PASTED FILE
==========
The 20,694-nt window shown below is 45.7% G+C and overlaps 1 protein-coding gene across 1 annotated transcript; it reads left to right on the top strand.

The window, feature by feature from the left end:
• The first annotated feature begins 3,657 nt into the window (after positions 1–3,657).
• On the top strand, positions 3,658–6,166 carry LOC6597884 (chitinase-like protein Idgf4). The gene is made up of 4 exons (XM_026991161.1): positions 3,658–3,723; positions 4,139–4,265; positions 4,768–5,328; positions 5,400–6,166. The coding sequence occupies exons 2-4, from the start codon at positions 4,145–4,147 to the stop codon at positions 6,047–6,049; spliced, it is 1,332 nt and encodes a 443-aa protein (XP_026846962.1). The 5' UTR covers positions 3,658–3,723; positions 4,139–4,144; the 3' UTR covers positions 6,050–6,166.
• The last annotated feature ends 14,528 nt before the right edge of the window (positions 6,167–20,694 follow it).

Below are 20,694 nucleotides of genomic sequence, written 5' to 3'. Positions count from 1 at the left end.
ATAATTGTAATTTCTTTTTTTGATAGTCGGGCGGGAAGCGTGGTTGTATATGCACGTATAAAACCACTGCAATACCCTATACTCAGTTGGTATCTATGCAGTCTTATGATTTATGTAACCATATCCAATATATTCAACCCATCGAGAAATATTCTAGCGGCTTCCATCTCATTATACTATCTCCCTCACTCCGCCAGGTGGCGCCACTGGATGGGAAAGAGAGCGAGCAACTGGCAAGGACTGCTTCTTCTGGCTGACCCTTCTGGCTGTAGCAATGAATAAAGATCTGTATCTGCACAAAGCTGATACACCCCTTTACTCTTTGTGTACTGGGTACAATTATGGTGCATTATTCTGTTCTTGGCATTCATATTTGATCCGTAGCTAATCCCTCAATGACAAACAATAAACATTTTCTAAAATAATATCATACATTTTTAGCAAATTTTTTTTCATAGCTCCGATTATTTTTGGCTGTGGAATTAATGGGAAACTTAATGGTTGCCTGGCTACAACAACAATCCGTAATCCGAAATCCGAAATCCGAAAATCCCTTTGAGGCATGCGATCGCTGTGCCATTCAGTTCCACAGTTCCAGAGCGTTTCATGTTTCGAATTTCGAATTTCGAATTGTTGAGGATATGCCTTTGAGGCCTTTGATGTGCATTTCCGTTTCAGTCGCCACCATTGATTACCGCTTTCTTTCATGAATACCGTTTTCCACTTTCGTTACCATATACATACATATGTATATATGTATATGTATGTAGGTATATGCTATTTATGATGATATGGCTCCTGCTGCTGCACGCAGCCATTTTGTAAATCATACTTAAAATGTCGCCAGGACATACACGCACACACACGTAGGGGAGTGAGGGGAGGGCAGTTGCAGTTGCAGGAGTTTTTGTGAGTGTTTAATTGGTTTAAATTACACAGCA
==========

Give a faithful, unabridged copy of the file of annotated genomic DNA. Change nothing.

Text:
The 20,694-nt window shown below is 45.7% G+C and overlaps 1 protein-coding gene across 1 annotated transcript; it reads left to right on the top strand.

The window, feature by feature from the left end:
• The first annotated feature begins 3,657 nt into the window (after positions 1–3,657).
• On the top strand, positions 3,658–6,166 carry LOC6597884 (chitinase-like protein Idgf4). The gene is made up of 4 exons (XM_026991161.1): positions 3,658–3,723; positions 4,139–4,265; positions 4,768–5,328; positions 5,400–6,166. The coding sequence occupies exons 2-4, from the start codon at positions 4,145–4,147 to the stop codon at positions 6,047–6,049; spliced, it is 1,332 nt and encodes a 443-aa protein (XP_026846962.1). The 5' UTR covers positions 3,658–3,723; positions 4,139–4,144; the 3' UTR covers positions 6,050–6,166.
• The last annotated feature ends 14,528 nt before the right edge of the window (positions 6,167–20,694 follow it).

Below are 20,694 nucleotides of genomic sequence, written 5' to 3'. Positions count from 1 at the left end.
ATAATTGTAATTTCTTTTTTTGATAGTCGGGCGGGAAGCGTGGTTGTATATGCACGTATAAAACCACTGCAATACCCTATACTCAGTTGGTATCTATGCAGTCTTATGATTTATGTAACCATATCCAATATATTCAACCCATCGAGAAATATTCTAGCGGCTTCCATCTCATTATACTATCTCCCTCACTCCGCCAGGTGGCGCCACTGGATGGGAAAGAGAGCGAGCAACTGGCAAGGACTGCTTCTTCTGGCTGACCCTTCTGGCTGTAGCAATGAATAAAGATCTGTATCTGCACAAAGCTGATACACCCCTTTACTCTTTGTGTACTGGGTACAATTATGGTGCATTATTCTGTTCTTGGCATTCATATTTGATCCGTAGCTAATCCCTCAATGACAAACAATAAACATTTTCTAAAATAATATCATACATTTTTAGCAAATTTTTTTTCATAGCTCCGATTATTTTTGGCTGTGGAATTAATGGGAAACTTAATGGTTGCCTGGCTACAACAACAATCCGTAATCCGAAATCCGAAATCCGAAAATCCCTTTGAGGCATGCGATCGCTGTGCCATTCAGTTCCACAGTTCCAGAGCGTTTCATGTTTCGAATTTCGAATTTCGAATTGTTGAGGATATGCCTTTGAGGCCTTTGATGTGCATTTCCGTTTCAGTCGCCACCATTGATTACCGCTTTCTTTCATGAATACCGTTTTCCACTTTCGTTACCATATACATACATATGTATATATGTATATGTATGTAGGTATATGCTATTTATGATGATATGGCTCCTGCTGCTGCACGCAGCCATTTTGTAAATCATACTTAAAATGTCGCCAGGACATACACGCACACACACGTAGGGGAGTGAGGGGAGGGCAGTTGCAGTTGCAGGAGTTTTTGTGAGTGTTTAATTGGTTTAAATTACACAGCA